The slow-moving plane, flown by Swiss pilots Bertrand Piccard and Andre Borschberg, was initially expected to arrive at LVIA late Tuesday, but that flight was scrubbed because of damage to the plane's mobile hangar.

After a day of delay that allowed the crew to make sure the plane was not damaged, the Solar Impulse 2 took off from Dayton at 4 a.m. for the Lehigh Valley, according to its Twitter account.

You can follow Bertrand Piccard, the initiator, chairman and pilot of the Solar Impulse 2, on his Twitter account @bertrandpiccard. Cockpit cameras are turned on so you can follow the journey at www.solarimpulse.com.
Solar-Powered Plane Voyage Coming To An End Soon

A solar-powered airplane that landed in Oklahoma last week is now on it's way to Ohio on the latest leg of its around-the-world journey. The plane is set to make at least one more stop in the United States before crossing the Atlantic Ocean to Europe or northern Africa. The globe-circling voyage began in March 2015 from Abu Dhabi, and has since made stops in Oman, Myanmar, China and Japan.

"This is a once-in-a-lifetime opportunity for our region and community to be a part of aviation history," said Charles Everett, executive director of the Lehigh-Northampton Airport Authority. "We have constructed a temporary hangar and continue to work with the Solar Impulse team to fulfill the needs of their mission."

There is no timetable on the duration of the stay or further details on whether any public events are scheduled, Everett said.

The staff at LVIA lands planes for a living, but they haven't experienced anything quite like this before.

Unlike those giant jets that touch down at high speed and screech the wheels, using much of LVIA's more than 7,000-foot main runway, the Solar Impulse will glide in at less than 30 miles per hour, while members of the Solar Impulse 2's traveling ground crew peddle along on bikes to help manually bring it to a stop.


Then LVIA has to find the right place to put it and its 236-foot wingspan — that's wider than the span of a typical 747 jet.

"This obviously is going to be a different kind of operation," Everett said. "We're excited to be part of it."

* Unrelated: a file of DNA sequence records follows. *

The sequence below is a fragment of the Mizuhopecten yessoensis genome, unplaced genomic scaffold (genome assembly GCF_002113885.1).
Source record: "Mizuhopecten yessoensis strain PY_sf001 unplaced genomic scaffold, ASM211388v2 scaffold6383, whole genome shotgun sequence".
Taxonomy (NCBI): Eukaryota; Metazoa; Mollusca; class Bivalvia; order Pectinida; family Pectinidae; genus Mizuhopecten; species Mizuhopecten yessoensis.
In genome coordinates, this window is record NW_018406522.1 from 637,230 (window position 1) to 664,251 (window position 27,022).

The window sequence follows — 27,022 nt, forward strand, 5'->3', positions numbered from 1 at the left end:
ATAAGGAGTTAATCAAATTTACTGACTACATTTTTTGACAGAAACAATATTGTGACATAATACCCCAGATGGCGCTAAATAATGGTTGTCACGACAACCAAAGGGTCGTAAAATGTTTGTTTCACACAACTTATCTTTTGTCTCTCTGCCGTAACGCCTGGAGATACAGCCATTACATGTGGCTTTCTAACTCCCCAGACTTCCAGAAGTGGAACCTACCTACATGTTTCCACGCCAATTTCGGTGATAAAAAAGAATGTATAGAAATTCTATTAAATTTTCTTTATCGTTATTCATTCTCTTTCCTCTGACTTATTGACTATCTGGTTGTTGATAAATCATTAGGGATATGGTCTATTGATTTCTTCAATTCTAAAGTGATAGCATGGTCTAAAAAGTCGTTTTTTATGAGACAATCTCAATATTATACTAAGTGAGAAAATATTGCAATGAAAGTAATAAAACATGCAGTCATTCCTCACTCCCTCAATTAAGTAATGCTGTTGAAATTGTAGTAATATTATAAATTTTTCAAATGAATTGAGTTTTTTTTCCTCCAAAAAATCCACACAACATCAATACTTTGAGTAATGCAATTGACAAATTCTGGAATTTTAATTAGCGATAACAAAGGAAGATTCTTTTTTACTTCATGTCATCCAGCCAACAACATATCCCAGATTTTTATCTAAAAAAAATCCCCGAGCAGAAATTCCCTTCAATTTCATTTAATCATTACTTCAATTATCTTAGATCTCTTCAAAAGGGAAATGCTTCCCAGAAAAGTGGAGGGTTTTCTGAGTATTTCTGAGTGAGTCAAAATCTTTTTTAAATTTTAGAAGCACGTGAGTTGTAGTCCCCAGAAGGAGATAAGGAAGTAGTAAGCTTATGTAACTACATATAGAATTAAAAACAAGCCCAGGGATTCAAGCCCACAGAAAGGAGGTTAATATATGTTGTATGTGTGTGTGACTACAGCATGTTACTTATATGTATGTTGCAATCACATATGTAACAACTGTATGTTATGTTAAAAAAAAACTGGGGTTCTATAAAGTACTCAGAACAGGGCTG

The stop in the Lehigh Valley is the 13th leg of a round-the-world mission that started last year in Abu Dhabi. The plane is the vision of Piccard to promote clean energy and conservation and to prove that continual flight will one day be possible with only the sun as fuel.

"If an airplane can fly day and night without fuel, everybody could use these same technologies on the ground to halve our world's energy consumption, save natural resources and improve our quality of life," Piccard said in a news release. "Our hope is to motivate everyone to reduce their dependence on fossil fuels in their daily lives and encourage concrete actions for sustainability."

The Solar Impulse's flight that began in March 2015 has been far from uninterrupted, but it is proving the fuel-less part is possible. The plane, which weighs a bit more than 5,100 pounds, has wings equipped with 17,000 solar cells that store power to turn the plane's propellers and charge its batteries. It enables the plane to stay in the air for days at a time, including through the night, according to its website, www.solarimpulse.com.

Flying at a typical speed of 28 miles an hour, the single-seat plane will take about 17 hours to make its way from Dayton to LVIA.

The plane's longest leg was a five-day trip from Japan to Hawaii. The trip severely damaged the plane's battery system, forcing the crew to lay over in Hawaii for nine months, before resuming the journey with a three-day trip from Hawaii to California's Silicon Valley.

From the Lehigh Valley, the plane is expected to head to JFK Airport in New York, before taking off across the Atlantic Ocean to Europe or northern Africa. From there, it is scheduled to head back to Abu Dhabi this year, according to the website documenting the journey.

It's unclear how long it will be at LVIA, but airport officials are discouraging people from sitting in their cars along area roads to catch a glimpse of the plane gliding into LVIA.

"We don't want any news helicopters in the air. We'd rather people watch the landing on the website solarimpulse.com," Everett said. "This is a fragile aircraft. We want to make sure everything goes as planned."

http://www.mcall.com/news/breaking/mc-allentown-airport-solar-impulse-again-20160524-story.html

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I'm sure she still wakes up in cold sweats and night terrors of Peyton's wrinkly ball sack pitter-pattering on her forehead.